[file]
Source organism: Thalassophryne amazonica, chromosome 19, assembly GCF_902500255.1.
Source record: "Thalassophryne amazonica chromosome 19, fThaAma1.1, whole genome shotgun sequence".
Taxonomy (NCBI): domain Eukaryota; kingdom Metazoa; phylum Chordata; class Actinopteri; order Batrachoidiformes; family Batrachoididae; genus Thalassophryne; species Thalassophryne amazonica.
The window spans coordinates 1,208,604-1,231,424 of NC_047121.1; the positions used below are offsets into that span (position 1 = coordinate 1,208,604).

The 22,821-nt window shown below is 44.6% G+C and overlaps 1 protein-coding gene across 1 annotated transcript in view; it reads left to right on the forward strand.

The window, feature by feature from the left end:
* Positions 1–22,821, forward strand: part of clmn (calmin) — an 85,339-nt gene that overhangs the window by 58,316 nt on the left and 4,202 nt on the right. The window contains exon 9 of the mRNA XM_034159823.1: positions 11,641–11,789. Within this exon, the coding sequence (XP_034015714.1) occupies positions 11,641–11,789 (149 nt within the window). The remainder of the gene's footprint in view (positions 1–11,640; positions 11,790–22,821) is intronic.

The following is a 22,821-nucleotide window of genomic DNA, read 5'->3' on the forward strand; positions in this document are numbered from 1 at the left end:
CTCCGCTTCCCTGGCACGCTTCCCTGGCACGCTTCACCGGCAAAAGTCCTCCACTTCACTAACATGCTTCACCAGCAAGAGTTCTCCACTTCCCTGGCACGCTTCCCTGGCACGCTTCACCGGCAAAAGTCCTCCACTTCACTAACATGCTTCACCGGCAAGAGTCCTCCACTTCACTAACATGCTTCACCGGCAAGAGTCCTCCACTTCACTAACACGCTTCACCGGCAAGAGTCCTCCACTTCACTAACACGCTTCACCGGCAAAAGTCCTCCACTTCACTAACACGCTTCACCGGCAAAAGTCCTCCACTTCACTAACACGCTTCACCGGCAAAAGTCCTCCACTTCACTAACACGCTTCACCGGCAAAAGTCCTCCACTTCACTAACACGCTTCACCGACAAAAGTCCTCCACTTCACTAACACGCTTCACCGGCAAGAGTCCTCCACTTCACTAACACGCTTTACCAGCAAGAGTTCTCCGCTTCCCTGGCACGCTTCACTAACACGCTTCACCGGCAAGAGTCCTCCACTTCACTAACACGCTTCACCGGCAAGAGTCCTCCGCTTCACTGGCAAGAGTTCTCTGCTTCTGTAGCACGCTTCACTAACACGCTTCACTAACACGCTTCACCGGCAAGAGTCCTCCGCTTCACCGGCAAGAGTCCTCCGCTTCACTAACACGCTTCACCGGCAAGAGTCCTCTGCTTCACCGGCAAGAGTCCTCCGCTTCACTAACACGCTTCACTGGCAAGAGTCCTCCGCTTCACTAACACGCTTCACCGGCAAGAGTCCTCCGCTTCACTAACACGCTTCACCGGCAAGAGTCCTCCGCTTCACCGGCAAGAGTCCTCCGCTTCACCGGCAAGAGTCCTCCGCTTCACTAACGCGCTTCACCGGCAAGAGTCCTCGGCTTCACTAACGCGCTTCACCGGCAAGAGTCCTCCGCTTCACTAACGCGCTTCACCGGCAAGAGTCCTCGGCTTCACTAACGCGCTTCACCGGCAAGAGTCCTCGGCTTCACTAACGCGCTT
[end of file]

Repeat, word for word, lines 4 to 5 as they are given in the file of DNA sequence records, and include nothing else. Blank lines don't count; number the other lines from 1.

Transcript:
The window spans coordinates 1,208,604-1,231,424 of NC_047121.1; the positions used below are offsets into that span (position 1 = coordinate 1,208,604).

The 22,821-nt window shown below is 44.6% G+C and overlaps 1 protein-coding gene across 1 annotated transcript in view; it reads left to right on the forward strand.